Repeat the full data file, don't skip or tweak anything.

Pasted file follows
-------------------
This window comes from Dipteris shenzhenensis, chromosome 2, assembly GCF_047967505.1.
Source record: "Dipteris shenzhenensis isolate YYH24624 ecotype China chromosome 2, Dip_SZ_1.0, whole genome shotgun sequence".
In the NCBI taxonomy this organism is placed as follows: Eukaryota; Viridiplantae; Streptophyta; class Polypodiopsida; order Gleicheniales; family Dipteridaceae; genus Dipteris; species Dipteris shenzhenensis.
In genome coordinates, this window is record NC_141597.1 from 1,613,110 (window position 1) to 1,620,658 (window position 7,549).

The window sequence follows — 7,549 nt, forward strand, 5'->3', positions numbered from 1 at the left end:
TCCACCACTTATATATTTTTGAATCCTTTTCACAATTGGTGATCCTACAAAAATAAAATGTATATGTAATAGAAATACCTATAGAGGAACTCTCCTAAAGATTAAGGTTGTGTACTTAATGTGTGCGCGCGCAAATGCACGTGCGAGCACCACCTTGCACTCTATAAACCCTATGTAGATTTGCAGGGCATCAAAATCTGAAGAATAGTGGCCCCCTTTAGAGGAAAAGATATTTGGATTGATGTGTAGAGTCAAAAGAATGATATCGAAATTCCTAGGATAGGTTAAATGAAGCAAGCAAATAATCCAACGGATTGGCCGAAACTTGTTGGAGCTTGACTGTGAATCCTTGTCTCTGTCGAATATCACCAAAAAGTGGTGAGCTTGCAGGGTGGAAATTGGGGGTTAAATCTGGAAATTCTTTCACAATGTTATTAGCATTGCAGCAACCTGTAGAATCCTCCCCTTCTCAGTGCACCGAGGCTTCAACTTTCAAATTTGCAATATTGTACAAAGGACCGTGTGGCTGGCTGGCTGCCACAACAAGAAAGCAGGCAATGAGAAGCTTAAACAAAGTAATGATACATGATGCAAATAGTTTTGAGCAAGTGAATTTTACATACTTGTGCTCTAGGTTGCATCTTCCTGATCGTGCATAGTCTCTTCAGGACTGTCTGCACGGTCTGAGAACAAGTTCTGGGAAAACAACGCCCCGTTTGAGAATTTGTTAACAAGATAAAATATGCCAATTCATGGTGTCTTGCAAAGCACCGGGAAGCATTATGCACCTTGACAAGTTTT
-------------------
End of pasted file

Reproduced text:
This window comes from Dipteris shenzhenensis, chromosome 2, assembly GCF_047967505.1.
Source record: "Dipteris shenzhenensis isolate YYH24624 ecotype China chromosome 2, Dip_SZ_1.0, whole genome shotgun sequence".
In the NCBI taxonomy this organism is placed as follows: Eukaryota; Viridiplantae; Streptophyta; class Polypodiopsida; order Gleicheniales; family Dipteridaceae; genus Dipteris; species Dipteris shenzhenensis.
In genome coordinates, this window is record NC_141597.1 from 1,613,110 (window position 1) to 1,620,658 (window position 7,549).

The window sequence follows — 7,549 nt, forward strand, 5'->3', positions numbered from 1 at the left end:
TCCACCACTTATATATTTTTGAATCCTTTTCACAATTGGTGATCCTACAAAAATAAAATGTATATGTAATAGAAATACCTATAGAGGAACTCTCCTAAAGATTAAGGTTGTGTACTTAATGTGTGCGCGCGCAAATGCACGTGCGAGCACCACCTTGCACTCTATAAACCCTATGTAGATTTGCAGGGCATCAAAATCTGAAGAATAGTGGCCCCCTTTAGAGGAAAAGATATTTGGATTGATGTGTAGAGTCAAAAGAATGATATCGAAATTCCTAGGATAGGTTAAATGAAGCAAGCAAATAATCCAACGGATTGGCCGAAACTTGTTGGAGCTTGACTGTGAATCCTTGTCTCTGTCGAATATCACCAAAAAGTGGTGAGCTTGCAGGGTGGAAATTGGGGGTTAAATCTGGAAATTCTTTCACAATGTTATTAGCATTGCAGCAACCTGTAGAATCCTCCCCTTCTCAGTGCACCGAGGCTTCAACTTTCAAATTTGCAATATTGTACAAAGGACCGTGTGGCTGGCTGGCTGCCACAACAAGAAAGCAGGCAATGAGAAGCTTAAACAAAGTAATGATACATGATGCAAATAGTTTTGAGCAAGTGAATTTTACATACTTGTGCTCTAGGTTGCATCTTCCTGATCGTGCATAGTCTCTTCAGGACTGTCTGCACGGTCTGAGAACAAGTTCTGGGAAAACAACGCCCCGTTTGAGAATTTGTTAACAAGATAAAATATGCCAATTCATGGTGTCTTGCAAAGCACCGGGAAGCATTATGCACCTTGACAAGTTTT